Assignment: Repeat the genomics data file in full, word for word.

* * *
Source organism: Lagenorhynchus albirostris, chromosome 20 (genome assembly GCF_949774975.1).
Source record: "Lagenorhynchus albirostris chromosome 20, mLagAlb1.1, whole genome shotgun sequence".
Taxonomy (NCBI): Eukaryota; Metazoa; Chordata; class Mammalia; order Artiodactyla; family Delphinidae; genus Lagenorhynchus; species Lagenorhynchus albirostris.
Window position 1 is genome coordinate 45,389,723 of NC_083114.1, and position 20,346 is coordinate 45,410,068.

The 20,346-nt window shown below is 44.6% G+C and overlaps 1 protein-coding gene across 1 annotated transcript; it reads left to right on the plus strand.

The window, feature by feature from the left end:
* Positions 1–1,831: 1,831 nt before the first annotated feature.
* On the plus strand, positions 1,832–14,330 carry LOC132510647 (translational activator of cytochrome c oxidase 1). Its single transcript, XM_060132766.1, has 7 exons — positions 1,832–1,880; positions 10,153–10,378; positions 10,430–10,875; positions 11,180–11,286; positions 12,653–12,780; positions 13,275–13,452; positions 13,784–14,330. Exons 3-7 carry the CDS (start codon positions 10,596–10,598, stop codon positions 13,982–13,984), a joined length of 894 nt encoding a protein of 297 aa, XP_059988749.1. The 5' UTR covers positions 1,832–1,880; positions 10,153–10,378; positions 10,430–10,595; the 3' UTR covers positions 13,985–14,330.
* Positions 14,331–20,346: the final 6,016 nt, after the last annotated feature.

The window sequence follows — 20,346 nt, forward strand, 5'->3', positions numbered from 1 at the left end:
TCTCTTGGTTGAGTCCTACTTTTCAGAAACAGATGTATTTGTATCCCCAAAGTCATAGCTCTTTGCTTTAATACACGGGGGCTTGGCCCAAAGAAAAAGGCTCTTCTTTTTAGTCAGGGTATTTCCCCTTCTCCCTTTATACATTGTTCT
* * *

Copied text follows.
Source organism: Lagenorhynchus albirostris, chromosome 20 (genome assembly GCF_949774975.1).
Source record: "Lagenorhynchus albirostris chromosome 20, mLagAlb1.1, whole genome shotgun sequence".
Taxonomy (NCBI): Eukaryota; Metazoa; Chordata; class Mammalia; order Artiodactyla; family Delphinidae; genus Lagenorhynchus; species Lagenorhynchus albirostris.
Window position 1 is genome coordinate 45,389,723 of NC_083114.1, and position 20,346 is coordinate 45,410,068.

The 20,346-nt window shown below is 44.6% G+C and overlaps 1 protein-coding gene across 1 annotated transcript; it reads left to right on the plus strand.

The window, feature by feature from the left end:
* Positions 1–1,831: 1,831 nt before the first annotated feature.
* On the plus strand, positions 1,832–14,330 carry LOC132510647 (translational activator of cytochrome c oxidase 1). Its single transcript, XM_060132766.1, has 7 exons — positions 1,832–1,880; positions 10,153–10,378; positions 10,430–10,875; positions 11,180–11,286; positions 12,653–12,780; positions 13,275–13,452; positions 13,784–14,330. Exons 3-7 carry the CDS (start codon positions 10,596–10,598, stop codon positions 13,982–13,984), a joined length of 894 nt encoding a protein of 297 aa, XP_059988749.1. The 5' UTR covers positions 1,832–1,880; positions 10,153–10,378; positions 10,430–10,595; the 3' UTR covers positions 13,985–14,330.
* Positions 14,331–20,346: the final 6,016 nt, after the last annotated feature.

The window sequence follows — 20,346 nt, forward strand, 5'->3', positions numbered from 1 at the left end:
TCTCTTGGTTGAGTCCTACTTTTCAGAAACAGATGTATTTGTATCCCCAAAGTCATAGCTCTTTGCTTTAATACACGGGGGCTTGGCCCAAAGAAAAAGGCTCTTCTTTTTAGTCAGGGTATTTCCCCTTCTCCCTTTATACATTGTTCT